Natural Wines at Sauvage
Fausse Piste winemaker Jesse Skiles shares the stories behind his pours.
As a new vintage of urban wineries crops up in Portland, Sauvage at Fausse Piste has captured the zeitgeist with a distinctive flair. The candlelit, barrel-lined Central Eastside space showcases the devil-may-care approach of urban vintners, serving sophisticated small plates while shining a spotlight on the winery’s Rhône-inspired cuvées. Most employees work the dinner line as well as the barrel room.
When he founded the Fausse Piste label in 2008 at age 24, Jesse Skiles was one of Oregon’s youngest winemakers. Complex wines from France’s Rhône Valley provided inspiration, but he fell hard for natural winemaking—without added sugars, yeast, or adjustments for acidity. “At first you think you’re going to ruin everything by not controlling the wine,” remembers Skiles. “Then it turns out so much more beautiful than it had ever been before.”
Despite the growing number of restaurants nationwide that stock Skiles’s wines, Fausse Piste bottles won’t carry a Robert Parker score any time soon. A favorable ranking from the Wine Advocate’s influential writer can make a wine overnight, but Parker favors big, oaky, high-alcohol flavors. “They lose the whole point of what we do,” says Skiles. “Our wines aren’t meant to age. They’re not flashy—but they’re thoughtful and personal.” In that spirit, Skiles shares the stories behind the Fausse Piste wines available this month at Sauvage.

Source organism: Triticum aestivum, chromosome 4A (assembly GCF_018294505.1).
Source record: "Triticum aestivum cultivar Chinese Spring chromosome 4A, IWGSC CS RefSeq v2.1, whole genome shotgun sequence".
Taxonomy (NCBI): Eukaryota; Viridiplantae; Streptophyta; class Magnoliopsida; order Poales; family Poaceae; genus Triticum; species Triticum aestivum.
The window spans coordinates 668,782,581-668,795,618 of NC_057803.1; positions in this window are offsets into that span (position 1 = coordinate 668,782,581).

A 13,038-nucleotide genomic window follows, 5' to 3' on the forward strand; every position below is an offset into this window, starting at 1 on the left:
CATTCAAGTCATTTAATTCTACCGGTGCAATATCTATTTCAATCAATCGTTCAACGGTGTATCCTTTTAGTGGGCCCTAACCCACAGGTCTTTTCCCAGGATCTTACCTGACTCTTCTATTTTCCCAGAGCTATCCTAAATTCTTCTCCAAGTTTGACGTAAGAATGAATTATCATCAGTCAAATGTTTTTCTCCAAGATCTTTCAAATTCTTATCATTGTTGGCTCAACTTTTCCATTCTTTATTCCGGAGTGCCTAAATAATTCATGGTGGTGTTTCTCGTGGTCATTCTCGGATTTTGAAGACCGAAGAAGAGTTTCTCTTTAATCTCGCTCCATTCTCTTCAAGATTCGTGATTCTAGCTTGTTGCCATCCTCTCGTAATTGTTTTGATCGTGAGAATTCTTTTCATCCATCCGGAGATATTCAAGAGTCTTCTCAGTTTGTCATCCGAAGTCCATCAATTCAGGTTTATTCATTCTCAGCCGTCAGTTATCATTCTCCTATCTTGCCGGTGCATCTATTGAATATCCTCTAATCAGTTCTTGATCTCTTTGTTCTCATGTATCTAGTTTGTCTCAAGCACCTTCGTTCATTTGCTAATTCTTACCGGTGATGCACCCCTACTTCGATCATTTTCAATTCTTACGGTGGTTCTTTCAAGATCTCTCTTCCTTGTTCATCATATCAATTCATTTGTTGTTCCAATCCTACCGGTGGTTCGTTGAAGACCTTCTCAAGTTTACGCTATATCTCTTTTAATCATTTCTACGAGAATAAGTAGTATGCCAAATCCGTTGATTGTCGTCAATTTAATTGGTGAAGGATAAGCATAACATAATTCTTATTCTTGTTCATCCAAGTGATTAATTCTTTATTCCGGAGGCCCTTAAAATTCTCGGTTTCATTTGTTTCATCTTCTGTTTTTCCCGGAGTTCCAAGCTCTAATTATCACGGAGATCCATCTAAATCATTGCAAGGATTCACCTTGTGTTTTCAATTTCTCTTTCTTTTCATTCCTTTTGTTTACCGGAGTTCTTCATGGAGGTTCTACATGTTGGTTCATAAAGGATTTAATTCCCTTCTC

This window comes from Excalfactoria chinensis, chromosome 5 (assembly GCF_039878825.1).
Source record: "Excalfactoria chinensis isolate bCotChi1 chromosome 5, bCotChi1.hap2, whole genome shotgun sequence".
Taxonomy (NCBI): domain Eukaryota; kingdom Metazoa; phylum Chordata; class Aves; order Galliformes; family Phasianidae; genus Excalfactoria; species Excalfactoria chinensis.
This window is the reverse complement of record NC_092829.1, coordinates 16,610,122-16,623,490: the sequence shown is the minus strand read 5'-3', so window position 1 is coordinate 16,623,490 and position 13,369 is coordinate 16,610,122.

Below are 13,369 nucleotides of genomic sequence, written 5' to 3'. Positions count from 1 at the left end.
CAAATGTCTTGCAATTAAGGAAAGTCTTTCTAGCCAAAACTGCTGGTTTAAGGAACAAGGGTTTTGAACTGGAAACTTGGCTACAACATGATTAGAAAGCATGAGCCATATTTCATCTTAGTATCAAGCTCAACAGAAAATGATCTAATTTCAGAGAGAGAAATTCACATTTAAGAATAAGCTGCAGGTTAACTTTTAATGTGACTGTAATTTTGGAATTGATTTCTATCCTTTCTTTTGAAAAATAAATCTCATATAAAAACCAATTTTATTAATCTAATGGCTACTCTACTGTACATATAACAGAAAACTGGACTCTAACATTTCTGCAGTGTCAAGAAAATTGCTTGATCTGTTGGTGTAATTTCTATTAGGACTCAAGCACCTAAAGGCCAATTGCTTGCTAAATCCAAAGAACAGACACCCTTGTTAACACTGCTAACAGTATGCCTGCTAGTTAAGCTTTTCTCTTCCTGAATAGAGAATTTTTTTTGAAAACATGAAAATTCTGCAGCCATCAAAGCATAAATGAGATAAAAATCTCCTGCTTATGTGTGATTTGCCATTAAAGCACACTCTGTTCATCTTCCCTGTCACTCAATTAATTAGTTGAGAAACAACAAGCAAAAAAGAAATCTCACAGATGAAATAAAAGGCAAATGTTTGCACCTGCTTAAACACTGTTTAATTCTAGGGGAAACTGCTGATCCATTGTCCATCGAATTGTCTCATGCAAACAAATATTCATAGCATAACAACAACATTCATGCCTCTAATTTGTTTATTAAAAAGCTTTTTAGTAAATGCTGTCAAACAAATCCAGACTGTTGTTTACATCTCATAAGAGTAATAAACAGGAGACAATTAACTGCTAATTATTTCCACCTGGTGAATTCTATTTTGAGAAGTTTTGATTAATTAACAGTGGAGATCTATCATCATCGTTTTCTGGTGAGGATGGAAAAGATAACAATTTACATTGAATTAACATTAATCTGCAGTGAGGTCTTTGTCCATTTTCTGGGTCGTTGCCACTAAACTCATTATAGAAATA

2010 La Pyramide Syrah
“A multivineyard blend of cofermented syrah and viognier, this is a true Rhône-style wine I’ve wanted to do since we started. With all neutral oak barrels aged an extra year prior to bottling, only the fruit comes through, nothing else. It takes a few months in bottle to come together, but when it does, it has a polished forgiveness to it.”
2011 The Mineral Selection Viognier
“This wine requires special protection from the elements, or it can develop a sunburnt bitterness, but that safeguard can sacrifice complexity. We’ve increased the amount of skin contact to replace some of that structure, and use concrete, acacia, and stainless steel fermenters to preserve the fruit’s lemon rind character.”
2011 L’Ortolan Roussanne
“Our roussanne comes from less than an acre on the high-elevation Outlook Vineyard in the Yakima Valley. Because we only have a tiny, handpicked amount to work with every year, we decided to experiment with natural winemaking in a traditional cask. The result, this wine, was a turning point for us.”
2010 Riverrock Vineyard Syrah
“These grapes come from two acres on the Oregon side of the Walla Walla. It’s an old, cobblestone riverbed that always freezes in the early winter. The vineyards are borderline dead, you have to start over every year, and the yields are terrible. But it’s worth it: the wines have a smoky gaminess that doesn’t come from oak—it comes from the struggle.”